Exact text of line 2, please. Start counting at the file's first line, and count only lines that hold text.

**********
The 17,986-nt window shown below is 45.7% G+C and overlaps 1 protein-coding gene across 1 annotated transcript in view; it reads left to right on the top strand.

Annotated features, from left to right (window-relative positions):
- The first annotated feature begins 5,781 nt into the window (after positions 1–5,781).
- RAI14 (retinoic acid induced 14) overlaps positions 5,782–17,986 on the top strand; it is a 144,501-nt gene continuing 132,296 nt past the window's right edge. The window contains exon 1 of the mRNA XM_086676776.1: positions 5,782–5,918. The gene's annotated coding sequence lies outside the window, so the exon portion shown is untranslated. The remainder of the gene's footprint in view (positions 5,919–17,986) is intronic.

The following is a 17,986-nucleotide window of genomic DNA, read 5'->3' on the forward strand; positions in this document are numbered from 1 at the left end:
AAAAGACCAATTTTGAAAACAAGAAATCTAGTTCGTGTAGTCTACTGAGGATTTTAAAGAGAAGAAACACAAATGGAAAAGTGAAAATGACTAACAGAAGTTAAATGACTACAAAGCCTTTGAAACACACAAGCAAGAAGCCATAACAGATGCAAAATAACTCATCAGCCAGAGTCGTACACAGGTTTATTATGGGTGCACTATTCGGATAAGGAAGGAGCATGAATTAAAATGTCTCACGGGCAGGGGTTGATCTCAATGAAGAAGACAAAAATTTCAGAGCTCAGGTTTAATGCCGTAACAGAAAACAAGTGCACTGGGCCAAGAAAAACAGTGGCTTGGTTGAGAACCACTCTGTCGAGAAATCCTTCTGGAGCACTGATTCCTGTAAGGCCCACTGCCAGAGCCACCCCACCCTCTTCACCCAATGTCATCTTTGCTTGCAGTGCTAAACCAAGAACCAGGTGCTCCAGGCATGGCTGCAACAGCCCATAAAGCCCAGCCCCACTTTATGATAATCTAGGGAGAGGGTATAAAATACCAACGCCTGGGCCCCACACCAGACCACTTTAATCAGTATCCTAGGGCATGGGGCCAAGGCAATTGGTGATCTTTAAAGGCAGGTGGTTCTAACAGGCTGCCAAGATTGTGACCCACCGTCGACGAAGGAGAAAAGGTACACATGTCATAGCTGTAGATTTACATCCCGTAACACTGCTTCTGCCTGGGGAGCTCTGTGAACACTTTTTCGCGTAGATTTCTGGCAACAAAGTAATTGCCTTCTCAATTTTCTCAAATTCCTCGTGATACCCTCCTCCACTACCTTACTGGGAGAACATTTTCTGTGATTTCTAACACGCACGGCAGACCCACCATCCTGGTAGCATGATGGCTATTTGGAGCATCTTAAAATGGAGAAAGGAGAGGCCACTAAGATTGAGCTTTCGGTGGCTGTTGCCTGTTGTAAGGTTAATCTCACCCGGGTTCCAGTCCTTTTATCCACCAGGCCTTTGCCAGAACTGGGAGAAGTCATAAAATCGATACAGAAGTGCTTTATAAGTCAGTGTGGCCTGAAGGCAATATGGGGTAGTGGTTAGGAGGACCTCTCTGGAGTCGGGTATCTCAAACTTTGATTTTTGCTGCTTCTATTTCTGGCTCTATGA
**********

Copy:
Annotated features, from left to right (window-relative positions):